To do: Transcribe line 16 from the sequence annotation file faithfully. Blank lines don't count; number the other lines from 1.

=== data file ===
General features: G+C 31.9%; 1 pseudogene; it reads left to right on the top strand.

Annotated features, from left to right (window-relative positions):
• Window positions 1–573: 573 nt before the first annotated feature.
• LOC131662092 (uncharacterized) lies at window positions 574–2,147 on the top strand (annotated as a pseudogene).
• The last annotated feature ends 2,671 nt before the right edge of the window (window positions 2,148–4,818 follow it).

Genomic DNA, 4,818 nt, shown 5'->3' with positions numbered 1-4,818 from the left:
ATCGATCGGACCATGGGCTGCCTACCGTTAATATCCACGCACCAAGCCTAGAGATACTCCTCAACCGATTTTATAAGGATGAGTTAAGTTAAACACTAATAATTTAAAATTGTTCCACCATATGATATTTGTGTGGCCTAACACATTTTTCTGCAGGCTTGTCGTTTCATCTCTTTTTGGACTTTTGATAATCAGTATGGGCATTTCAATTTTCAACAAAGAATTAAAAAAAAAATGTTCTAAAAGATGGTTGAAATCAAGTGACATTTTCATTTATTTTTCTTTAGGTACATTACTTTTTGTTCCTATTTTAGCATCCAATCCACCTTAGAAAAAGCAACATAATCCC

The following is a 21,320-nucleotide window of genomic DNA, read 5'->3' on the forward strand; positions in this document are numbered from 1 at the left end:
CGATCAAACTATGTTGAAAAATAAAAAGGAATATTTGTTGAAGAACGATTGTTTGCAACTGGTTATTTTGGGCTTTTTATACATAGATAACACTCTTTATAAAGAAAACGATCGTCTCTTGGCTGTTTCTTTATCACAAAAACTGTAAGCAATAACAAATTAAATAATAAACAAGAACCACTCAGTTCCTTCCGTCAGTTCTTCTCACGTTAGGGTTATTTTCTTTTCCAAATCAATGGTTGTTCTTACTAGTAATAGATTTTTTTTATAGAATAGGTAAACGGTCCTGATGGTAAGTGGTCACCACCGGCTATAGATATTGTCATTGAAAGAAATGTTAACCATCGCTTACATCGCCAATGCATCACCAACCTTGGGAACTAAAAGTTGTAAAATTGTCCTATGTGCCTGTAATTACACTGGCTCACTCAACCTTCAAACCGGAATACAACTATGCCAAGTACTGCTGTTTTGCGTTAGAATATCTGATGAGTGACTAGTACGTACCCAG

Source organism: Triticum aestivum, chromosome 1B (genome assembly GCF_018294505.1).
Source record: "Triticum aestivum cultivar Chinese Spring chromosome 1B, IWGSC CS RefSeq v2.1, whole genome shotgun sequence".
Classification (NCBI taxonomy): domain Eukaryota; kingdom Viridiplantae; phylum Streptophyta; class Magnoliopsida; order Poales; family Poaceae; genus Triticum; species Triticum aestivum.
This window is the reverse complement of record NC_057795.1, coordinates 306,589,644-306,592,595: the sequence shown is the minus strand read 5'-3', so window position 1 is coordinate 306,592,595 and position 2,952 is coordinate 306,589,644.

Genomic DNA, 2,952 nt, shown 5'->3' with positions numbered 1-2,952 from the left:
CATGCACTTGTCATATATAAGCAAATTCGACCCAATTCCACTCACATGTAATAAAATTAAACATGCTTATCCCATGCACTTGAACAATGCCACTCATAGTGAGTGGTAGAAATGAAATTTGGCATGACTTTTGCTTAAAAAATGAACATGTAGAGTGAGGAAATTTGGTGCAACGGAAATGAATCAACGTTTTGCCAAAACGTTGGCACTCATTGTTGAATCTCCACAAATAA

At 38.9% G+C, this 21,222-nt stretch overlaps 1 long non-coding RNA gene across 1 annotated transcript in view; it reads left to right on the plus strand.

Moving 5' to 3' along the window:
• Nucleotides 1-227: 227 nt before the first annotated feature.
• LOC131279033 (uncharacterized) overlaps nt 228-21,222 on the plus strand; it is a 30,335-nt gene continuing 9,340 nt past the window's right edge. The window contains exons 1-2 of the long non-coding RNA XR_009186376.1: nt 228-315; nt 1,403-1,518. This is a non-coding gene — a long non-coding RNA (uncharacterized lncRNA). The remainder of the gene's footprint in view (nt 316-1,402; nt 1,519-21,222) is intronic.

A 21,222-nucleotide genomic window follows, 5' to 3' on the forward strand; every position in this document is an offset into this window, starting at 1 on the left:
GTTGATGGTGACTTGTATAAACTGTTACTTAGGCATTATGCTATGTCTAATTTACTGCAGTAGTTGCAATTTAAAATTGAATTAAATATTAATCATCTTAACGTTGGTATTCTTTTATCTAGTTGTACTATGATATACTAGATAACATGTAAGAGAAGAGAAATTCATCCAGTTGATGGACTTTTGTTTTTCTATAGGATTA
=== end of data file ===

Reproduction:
At 38.9% G+C, this 21,222-nt stretch overlaps 1 long non-coding RNA gene across 1 annotated transcript in view; it reads left to right on the plus strand.